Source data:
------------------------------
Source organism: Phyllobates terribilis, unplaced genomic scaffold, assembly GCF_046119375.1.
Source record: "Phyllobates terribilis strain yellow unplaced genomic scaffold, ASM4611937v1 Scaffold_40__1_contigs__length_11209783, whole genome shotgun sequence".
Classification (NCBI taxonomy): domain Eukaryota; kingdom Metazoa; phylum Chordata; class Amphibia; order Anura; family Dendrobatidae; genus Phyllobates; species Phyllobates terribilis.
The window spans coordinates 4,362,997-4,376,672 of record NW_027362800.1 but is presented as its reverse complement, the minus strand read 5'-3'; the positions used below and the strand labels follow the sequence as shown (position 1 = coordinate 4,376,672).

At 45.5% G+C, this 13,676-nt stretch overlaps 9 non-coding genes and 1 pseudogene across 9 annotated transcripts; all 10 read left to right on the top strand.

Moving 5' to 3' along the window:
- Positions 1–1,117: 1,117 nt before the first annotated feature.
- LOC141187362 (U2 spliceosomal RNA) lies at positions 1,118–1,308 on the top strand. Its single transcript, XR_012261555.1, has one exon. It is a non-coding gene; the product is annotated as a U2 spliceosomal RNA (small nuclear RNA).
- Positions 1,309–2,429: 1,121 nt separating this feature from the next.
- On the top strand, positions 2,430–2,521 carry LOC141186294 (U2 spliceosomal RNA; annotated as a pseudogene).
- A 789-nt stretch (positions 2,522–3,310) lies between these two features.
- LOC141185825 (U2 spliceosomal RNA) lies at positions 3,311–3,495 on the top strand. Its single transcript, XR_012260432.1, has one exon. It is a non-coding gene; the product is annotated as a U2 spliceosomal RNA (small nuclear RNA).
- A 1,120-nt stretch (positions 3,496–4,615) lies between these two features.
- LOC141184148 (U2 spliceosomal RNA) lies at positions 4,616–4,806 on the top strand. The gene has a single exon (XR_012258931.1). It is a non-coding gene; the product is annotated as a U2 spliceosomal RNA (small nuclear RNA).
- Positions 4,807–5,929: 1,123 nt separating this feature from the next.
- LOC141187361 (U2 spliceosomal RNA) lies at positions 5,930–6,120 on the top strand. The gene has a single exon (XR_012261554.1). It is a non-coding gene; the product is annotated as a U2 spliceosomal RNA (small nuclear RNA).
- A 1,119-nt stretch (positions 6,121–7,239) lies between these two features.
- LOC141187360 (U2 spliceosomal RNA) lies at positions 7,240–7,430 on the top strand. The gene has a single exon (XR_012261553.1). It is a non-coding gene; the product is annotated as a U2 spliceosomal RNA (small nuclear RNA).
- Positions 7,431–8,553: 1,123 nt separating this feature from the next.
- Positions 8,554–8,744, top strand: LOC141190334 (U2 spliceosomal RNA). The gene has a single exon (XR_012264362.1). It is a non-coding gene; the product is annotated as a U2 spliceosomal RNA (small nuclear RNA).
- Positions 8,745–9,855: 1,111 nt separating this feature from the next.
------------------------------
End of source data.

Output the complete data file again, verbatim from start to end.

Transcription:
Source organism: Phyllobates terribilis, unplaced genomic scaffold, assembly GCF_046119375.1.
Source record: "Phyllobates terribilis strain yellow unplaced genomic scaffold, ASM4611937v1 Scaffold_40__1_contigs__length_11209783, whole genome shotgun sequence".
Classification (NCBI taxonomy): domain Eukaryota; kingdom Metazoa; phylum Chordata; class Amphibia; order Anura; family Dendrobatidae; genus Phyllobates; species Phyllobates terribilis.
The window spans coordinates 4,362,997-4,376,672 of record NW_027362800.1 but is presented as its reverse complement, the minus strand read 5'-3'; the positions used below and the strand labels follow the sequence as shown (position 1 = coordinate 4,376,672).

At 45.5% G+C, this 13,676-nt stretch overlaps 9 non-coding genes and 1 pseudogene across 9 annotated transcripts; all 10 read left to right on the top strand.

Moving 5' to 3' along the window:
- Positions 1–1,117: 1,117 nt before the first annotated feature.
- LOC141187362 (U2 spliceosomal RNA) lies at positions 1,118–1,308 on the top strand. Its single transcript, XR_012261555.1, has one exon. It is a non-coding gene; the product is annotated as a U2 spliceosomal RNA (small nuclear RNA).
- Positions 1,309–2,429: 1,121 nt separating this feature from the next.
- On the top strand, positions 2,430–2,521 carry LOC141186294 (U2 spliceosomal RNA; annotated as a pseudogene).
- A 789-nt stretch (positions 2,522–3,310) lies between these two features.
- LOC141185825 (U2 spliceosomal RNA) lies at positions 3,311–3,495 on the top strand. Its single transcript, XR_012260432.1, has one exon. It is a non-coding gene; the product is annotated as a U2 spliceosomal RNA (small nuclear RNA).
- A 1,120-nt stretch (positions 3,496–4,615) lies between these two features.
- LOC141184148 (U2 spliceosomal RNA) lies at positions 4,616–4,806 on the top strand. The gene has a single exon (XR_012258931.1). It is a non-coding gene; the product is annotated as a U2 spliceosomal RNA (small nuclear RNA).
- Positions 4,807–5,929: 1,123 nt separating this feature from the next.
- LOC141187361 (U2 spliceosomal RNA) lies at positions 5,930–6,120 on the top strand. The gene has a single exon (XR_012261554.1). It is a non-coding gene; the product is annotated as a U2 spliceosomal RNA (small nuclear RNA).
- A 1,119-nt stretch (positions 6,121–7,239) lies between these two features.
- LOC141187360 (U2 spliceosomal RNA) lies at positions 7,240–7,430 on the top strand. The gene has a single exon (XR_012261553.1). It is a non-coding gene; the product is annotated as a U2 spliceosomal RNA (small nuclear RNA).
- Positions 7,431–8,553: 1,123 nt separating this feature from the next.
- Positions 8,554–8,744, top strand: LOC141190334 (U2 spliceosomal RNA). The gene has a single exon (XR_012264362.1). It is a non-coding gene; the product is annotated as a U2 spliceosomal RNA (small nuclear RNA).
- Positions 8,745–9,855: 1,111 nt separating this feature from the next.